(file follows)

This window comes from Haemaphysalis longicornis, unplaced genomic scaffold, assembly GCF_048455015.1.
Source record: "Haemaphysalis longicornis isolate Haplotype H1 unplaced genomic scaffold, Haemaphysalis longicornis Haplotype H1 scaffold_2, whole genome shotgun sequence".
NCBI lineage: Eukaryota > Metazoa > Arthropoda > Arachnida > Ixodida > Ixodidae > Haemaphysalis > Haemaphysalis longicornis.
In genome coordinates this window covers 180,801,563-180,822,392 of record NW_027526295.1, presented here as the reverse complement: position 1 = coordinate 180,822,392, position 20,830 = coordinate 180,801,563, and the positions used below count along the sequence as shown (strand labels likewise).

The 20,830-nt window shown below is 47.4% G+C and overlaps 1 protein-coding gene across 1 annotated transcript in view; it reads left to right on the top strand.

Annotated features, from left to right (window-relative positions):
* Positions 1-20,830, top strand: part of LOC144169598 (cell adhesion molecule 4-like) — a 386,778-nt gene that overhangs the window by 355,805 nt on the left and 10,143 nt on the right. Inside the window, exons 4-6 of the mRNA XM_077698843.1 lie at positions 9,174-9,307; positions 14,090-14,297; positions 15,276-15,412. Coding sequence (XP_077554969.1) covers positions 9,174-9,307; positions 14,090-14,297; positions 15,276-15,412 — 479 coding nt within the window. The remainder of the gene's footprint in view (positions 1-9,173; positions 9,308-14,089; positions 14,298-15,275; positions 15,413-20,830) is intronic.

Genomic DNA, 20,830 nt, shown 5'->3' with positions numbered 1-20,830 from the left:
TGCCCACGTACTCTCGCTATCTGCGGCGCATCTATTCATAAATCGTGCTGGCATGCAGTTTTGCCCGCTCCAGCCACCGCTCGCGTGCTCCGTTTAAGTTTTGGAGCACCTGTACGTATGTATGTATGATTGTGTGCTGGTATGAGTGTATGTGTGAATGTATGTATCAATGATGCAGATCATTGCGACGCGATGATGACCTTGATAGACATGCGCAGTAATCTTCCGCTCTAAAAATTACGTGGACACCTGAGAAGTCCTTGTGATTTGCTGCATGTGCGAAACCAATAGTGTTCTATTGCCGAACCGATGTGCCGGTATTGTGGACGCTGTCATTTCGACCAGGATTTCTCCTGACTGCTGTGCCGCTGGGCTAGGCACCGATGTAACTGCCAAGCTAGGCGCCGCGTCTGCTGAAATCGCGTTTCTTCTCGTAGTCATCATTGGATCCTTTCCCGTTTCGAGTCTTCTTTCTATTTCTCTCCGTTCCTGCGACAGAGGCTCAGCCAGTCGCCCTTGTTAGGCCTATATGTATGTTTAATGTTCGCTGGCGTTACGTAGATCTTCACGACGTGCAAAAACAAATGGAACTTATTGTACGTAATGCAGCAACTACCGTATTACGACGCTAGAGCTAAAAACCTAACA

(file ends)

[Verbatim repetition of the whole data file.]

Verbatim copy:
This window comes from Haemaphysalis longicornis, unplaced genomic scaffold, assembly GCF_048455015.1.
Source record: "Haemaphysalis longicornis isolate Haplotype H1 unplaced genomic scaffold, Haemaphysalis longicornis Haplotype H1 scaffold_2, whole genome shotgun sequence".
NCBI lineage: Eukaryota > Metazoa > Arthropoda > Arachnida > Ixodida > Ixodidae > Haemaphysalis > Haemaphysalis longicornis.
In genome coordinates this window covers 180,801,563-180,822,392 of record NW_027526295.1, presented here as the reverse complement: position 1 = coordinate 180,822,392, position 20,830 = coordinate 180,801,563, and the positions used below count along the sequence as shown (strand labels likewise).

The 20,830-nt window shown below is 47.4% G+C and overlaps 1 protein-coding gene across 1 annotated transcript in view; it reads left to right on the top strand.

Annotated features, from left to right (window-relative positions):
* Positions 1-20,830, top strand: part of LOC144169598 (cell adhesion molecule 4-like) — a 386,778-nt gene that overhangs the window by 355,805 nt on the left and 10,143 nt on the right. Inside the window, exons 4-6 of the mRNA XM_077698843.1 lie at positions 9,174-9,307; positions 14,090-14,297; positions 15,276-15,412. Coding sequence (XP_077554969.1) covers positions 9,174-9,307; positions 14,090-14,297; positions 15,276-15,412 — 479 coding nt within the window. The remainder of the gene's footprint in view (positions 1-9,173; positions 9,308-14,089; positions 14,298-15,275; positions 15,413-20,830) is intronic.

Genomic DNA, 20,830 nt, shown 5'->3' with positions numbered 1-20,830 from the left:
TGCCCACGTACTCTCGCTATCTGCGGCGCATCTATTCATAAATCGTGCTGGCATGCAGTTTTGCCCGCTCCAGCCACCGCTCGCGTGCTCCGTTTAAGTTTTGGAGCACCTGTACGTATGTATGTATGATTGTGTGCTGGTATGAGTGTATGTGTGAATGTATGTATCAATGATGCAGATCATTGCGACGCGATGATGACCTTGATAGACATGCGCAGTAATCTTCCGCTCTAAAAATTACGTGGACACCTGAGAAGTCCTTGTGATTTGCTGCATGTGCGAAACCAATAGTGTTCTATTGCCGAACCGATGTGCCGGTATTGTGGACGCTGTCATTTCGACCAGGATTTCTCCTGACTGCTGTGCCGCTGGGCTAGGCACCGATGTAACTGCCAAGCTAGGCGCCGCGTCTGCTGAAATCGCGTTTCTTCTCGTAGTCATCATTGGATCCTTTCCCGTTTCGAGTCTTCTTTCTATTTCTCTCCGTTCCTGCGACAGAGGCTCAGCCAGTCGCCCTTGTTAGGCCTATATGTATGTTTAATGTTCGCTGGCGTTACGTAGATCTTCACGACGTGCAAAAACAAATGGAACTTATTGTACGTAATGCAGCAACTACCGTATTACGACGCTAGAGCTAAAAACCTAACA